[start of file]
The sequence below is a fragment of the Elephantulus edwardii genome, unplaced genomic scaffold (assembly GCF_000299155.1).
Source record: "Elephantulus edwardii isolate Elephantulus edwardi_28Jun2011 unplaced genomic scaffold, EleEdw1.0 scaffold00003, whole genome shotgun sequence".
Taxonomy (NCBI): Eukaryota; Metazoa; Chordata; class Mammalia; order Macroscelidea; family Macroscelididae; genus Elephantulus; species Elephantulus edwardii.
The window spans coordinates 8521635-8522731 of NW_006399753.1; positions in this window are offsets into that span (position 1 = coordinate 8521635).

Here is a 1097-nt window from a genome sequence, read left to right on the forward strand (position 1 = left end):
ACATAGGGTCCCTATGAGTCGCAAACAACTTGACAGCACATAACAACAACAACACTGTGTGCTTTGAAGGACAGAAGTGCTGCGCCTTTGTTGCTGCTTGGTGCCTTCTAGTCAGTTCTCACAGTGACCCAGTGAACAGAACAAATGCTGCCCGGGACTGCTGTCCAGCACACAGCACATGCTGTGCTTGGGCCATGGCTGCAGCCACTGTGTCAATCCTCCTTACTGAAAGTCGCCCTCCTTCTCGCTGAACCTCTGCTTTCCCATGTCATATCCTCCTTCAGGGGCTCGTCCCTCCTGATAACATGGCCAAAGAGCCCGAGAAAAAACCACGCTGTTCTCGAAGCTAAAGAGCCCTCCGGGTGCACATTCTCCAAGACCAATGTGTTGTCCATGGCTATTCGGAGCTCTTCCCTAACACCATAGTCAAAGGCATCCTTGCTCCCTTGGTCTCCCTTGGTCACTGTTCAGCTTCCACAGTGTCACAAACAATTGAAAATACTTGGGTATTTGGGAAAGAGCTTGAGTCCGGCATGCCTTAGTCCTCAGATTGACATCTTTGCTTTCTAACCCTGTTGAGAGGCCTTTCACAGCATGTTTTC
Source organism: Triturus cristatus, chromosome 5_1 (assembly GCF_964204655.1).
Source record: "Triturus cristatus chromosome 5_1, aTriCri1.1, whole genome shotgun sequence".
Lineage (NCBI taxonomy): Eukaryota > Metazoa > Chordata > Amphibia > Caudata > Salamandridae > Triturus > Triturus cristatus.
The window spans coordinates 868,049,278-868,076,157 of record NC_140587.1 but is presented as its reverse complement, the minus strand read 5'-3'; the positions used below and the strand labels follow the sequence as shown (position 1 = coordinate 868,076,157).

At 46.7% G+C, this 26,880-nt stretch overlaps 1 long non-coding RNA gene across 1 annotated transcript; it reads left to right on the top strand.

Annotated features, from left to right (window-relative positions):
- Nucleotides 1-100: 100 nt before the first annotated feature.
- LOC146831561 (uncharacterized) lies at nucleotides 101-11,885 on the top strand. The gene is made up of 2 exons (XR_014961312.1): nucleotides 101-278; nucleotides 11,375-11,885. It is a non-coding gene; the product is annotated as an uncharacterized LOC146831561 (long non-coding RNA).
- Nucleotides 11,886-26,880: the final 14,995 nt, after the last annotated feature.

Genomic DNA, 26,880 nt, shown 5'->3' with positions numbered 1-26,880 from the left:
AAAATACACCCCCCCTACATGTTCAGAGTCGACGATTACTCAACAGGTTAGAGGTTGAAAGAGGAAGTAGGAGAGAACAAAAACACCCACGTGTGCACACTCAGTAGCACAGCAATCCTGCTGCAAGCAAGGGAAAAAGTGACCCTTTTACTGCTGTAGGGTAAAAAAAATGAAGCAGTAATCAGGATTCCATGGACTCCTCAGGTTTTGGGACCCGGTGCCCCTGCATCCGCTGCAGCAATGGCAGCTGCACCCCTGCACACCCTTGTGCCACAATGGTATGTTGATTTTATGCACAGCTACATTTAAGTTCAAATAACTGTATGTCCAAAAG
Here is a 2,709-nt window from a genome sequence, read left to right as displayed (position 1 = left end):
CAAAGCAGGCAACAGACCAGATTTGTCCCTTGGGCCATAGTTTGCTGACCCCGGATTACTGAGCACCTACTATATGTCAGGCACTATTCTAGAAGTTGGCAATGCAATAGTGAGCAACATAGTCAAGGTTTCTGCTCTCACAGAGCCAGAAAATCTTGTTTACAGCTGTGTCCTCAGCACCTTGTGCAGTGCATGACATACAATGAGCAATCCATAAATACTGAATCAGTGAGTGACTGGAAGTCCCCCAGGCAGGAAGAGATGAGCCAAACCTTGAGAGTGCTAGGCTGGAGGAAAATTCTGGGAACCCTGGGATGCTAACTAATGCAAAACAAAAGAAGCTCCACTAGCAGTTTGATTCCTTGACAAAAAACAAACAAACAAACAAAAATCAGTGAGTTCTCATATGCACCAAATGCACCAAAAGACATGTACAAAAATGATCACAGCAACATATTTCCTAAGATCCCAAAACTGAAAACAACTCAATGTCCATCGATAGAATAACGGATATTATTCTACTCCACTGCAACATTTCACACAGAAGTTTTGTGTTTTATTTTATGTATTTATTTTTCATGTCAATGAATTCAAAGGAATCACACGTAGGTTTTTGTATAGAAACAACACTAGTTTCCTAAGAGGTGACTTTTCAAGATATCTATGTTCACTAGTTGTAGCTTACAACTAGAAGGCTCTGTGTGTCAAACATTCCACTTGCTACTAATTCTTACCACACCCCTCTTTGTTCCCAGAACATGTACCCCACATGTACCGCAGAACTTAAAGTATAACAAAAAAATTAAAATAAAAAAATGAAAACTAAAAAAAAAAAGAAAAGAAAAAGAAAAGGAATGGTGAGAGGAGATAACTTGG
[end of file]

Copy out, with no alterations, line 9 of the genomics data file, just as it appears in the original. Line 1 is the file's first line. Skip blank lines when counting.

Lineage (NCBI taxonomy): Eukaryota > Metazoa > Chordata > Amphibia > Caudata > Salamandridae > Triturus > Triturus cristatus.